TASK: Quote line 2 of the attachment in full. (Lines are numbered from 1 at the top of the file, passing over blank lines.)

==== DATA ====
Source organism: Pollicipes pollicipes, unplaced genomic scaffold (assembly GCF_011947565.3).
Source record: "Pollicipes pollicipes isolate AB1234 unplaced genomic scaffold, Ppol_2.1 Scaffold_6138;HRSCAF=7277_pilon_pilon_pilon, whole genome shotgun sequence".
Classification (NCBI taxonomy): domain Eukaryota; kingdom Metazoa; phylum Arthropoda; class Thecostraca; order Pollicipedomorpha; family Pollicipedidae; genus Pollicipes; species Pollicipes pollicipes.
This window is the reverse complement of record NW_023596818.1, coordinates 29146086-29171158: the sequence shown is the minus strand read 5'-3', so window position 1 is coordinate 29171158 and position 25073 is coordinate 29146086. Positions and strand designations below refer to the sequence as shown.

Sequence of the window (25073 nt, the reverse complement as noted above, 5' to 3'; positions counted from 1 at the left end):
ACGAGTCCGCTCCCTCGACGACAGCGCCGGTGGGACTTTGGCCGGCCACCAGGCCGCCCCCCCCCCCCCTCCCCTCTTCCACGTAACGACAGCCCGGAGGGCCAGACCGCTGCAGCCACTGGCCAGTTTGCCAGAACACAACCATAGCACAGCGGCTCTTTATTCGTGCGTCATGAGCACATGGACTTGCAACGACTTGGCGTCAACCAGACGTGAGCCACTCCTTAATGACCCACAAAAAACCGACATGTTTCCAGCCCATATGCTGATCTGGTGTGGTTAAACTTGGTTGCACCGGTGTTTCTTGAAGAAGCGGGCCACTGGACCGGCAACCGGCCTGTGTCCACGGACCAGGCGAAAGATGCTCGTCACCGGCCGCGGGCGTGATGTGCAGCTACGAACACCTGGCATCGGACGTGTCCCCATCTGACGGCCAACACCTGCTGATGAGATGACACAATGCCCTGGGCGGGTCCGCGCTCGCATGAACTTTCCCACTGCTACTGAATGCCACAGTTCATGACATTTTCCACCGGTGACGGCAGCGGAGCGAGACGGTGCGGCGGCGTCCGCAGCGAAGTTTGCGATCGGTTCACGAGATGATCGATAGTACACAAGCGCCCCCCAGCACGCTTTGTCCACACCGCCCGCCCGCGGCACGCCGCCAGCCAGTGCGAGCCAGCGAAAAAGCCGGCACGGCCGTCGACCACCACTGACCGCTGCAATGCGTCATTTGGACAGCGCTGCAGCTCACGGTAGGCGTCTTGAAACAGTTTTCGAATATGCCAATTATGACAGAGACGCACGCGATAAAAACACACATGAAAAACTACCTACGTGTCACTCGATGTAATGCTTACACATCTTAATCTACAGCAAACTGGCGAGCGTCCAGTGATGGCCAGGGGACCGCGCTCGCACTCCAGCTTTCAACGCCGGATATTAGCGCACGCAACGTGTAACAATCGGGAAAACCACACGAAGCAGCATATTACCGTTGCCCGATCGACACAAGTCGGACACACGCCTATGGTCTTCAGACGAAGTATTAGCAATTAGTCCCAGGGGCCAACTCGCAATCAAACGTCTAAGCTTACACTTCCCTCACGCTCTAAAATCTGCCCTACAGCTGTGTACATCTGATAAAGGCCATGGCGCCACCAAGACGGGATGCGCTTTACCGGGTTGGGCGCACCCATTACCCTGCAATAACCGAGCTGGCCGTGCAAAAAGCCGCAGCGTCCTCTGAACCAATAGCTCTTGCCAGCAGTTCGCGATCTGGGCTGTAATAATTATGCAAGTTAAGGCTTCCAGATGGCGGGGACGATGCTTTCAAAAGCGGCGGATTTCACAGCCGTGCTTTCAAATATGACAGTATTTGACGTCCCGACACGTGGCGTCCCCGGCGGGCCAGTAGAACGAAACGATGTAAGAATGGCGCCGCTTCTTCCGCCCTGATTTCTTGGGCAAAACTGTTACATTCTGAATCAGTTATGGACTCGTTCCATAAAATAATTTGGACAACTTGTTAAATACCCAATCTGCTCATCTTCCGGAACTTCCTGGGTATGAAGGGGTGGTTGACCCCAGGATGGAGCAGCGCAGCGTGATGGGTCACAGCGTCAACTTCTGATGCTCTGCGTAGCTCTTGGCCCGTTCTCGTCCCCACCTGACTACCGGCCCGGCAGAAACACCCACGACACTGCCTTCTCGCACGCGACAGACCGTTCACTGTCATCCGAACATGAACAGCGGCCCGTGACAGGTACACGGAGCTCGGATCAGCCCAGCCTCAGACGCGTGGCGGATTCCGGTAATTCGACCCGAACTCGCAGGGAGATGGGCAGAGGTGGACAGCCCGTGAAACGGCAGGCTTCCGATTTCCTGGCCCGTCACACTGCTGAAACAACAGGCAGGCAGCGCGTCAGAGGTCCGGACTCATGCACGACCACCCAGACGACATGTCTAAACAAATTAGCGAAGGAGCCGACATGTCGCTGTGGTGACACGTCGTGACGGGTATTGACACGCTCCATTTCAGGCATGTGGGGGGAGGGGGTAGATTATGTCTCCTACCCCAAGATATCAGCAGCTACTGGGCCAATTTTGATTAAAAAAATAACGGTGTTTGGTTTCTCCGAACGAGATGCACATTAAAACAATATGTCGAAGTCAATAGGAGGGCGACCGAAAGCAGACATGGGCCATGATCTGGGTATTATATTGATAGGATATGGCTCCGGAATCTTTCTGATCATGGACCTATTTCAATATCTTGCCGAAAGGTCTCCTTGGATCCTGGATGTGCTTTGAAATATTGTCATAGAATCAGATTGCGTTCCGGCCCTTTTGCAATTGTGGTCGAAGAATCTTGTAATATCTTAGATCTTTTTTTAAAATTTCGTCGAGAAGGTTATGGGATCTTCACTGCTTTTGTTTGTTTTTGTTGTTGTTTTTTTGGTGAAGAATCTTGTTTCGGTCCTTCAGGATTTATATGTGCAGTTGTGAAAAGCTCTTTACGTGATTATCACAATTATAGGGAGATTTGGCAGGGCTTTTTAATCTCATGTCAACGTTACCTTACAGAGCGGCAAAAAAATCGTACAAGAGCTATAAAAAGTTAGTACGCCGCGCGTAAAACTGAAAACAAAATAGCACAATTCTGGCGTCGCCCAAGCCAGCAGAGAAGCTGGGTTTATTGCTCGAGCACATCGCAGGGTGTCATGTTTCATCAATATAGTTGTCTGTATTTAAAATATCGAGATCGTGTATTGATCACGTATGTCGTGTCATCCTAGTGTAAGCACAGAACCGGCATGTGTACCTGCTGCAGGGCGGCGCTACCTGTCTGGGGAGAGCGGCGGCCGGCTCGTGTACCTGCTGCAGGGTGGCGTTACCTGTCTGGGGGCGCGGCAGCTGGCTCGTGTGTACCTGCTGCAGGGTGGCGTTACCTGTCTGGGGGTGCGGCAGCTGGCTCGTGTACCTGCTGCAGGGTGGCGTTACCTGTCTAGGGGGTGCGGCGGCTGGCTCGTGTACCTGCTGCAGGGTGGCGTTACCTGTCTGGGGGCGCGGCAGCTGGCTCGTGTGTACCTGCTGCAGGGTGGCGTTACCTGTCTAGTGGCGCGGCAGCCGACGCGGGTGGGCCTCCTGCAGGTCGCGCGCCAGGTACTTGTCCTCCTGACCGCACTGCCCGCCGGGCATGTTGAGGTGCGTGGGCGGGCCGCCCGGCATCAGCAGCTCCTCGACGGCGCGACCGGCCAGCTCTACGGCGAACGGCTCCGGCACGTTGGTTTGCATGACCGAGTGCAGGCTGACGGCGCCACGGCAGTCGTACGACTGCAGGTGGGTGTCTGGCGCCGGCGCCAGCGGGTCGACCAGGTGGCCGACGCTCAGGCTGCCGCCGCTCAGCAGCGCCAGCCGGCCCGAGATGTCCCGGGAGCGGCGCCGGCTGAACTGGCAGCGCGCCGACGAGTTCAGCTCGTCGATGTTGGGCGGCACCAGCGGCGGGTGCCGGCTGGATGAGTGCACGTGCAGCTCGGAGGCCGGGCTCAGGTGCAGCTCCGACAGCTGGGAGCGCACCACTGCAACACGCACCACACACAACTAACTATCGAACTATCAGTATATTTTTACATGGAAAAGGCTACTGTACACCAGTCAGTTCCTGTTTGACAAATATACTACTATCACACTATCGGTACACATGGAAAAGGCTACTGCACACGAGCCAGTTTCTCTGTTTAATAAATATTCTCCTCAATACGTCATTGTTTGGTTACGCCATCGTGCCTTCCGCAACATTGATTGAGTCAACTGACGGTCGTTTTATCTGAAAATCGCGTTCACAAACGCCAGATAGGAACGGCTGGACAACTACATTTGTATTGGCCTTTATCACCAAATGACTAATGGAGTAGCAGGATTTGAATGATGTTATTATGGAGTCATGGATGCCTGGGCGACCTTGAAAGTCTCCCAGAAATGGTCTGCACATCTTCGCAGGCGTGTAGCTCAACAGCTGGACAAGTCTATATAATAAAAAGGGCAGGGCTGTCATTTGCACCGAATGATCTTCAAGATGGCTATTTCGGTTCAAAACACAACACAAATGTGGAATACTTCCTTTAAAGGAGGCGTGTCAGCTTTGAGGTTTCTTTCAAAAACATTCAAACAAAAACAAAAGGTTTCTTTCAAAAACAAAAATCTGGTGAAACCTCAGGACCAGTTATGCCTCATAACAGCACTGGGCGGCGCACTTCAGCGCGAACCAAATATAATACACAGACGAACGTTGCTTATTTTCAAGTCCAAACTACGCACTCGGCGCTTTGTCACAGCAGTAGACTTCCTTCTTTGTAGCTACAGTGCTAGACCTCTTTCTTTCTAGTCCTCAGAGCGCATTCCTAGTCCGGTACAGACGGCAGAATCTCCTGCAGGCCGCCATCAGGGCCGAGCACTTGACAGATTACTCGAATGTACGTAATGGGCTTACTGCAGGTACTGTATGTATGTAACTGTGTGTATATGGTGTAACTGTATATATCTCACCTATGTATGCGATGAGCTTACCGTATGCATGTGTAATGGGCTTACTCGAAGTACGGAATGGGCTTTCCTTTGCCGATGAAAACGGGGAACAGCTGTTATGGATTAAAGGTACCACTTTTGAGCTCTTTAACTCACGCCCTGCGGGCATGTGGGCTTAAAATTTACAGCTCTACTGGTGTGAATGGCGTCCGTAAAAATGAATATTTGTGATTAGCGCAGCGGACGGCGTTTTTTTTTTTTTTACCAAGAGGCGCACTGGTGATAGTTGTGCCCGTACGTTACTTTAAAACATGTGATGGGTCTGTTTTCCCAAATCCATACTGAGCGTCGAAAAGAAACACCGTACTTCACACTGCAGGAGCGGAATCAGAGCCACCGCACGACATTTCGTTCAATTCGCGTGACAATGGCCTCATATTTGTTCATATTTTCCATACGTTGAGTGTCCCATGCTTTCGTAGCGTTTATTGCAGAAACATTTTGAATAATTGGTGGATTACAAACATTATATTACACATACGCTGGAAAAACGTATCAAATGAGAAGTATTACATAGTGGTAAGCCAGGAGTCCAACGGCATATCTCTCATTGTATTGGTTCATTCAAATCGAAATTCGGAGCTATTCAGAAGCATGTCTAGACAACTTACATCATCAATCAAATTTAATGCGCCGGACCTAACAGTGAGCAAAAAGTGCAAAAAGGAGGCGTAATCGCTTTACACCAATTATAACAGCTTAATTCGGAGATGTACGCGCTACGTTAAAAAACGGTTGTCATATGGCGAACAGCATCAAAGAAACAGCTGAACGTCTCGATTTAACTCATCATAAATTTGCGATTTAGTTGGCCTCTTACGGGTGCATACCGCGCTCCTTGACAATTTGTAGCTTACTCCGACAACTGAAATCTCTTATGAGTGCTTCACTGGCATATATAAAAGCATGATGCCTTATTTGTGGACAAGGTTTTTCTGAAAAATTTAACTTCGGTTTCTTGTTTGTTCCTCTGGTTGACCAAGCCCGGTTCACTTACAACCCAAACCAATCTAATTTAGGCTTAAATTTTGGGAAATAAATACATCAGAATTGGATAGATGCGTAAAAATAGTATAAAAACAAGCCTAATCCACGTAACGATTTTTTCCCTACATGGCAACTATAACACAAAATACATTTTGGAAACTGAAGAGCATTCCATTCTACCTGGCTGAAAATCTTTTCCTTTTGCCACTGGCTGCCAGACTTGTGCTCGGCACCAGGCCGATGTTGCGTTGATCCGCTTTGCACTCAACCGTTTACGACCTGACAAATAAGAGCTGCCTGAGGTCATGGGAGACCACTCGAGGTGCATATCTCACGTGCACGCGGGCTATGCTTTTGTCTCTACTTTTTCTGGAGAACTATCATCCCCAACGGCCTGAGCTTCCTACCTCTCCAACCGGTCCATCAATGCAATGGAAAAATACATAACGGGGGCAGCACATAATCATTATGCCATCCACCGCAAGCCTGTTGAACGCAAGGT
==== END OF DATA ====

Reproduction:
Source record: "Pollicipes pollicipes isolate AB1234 unplaced genomic scaffold, Ppol_2.1 Scaffold_6138;HRSCAF=7277_pilon_pilon_pilon, whole genome shotgun sequence".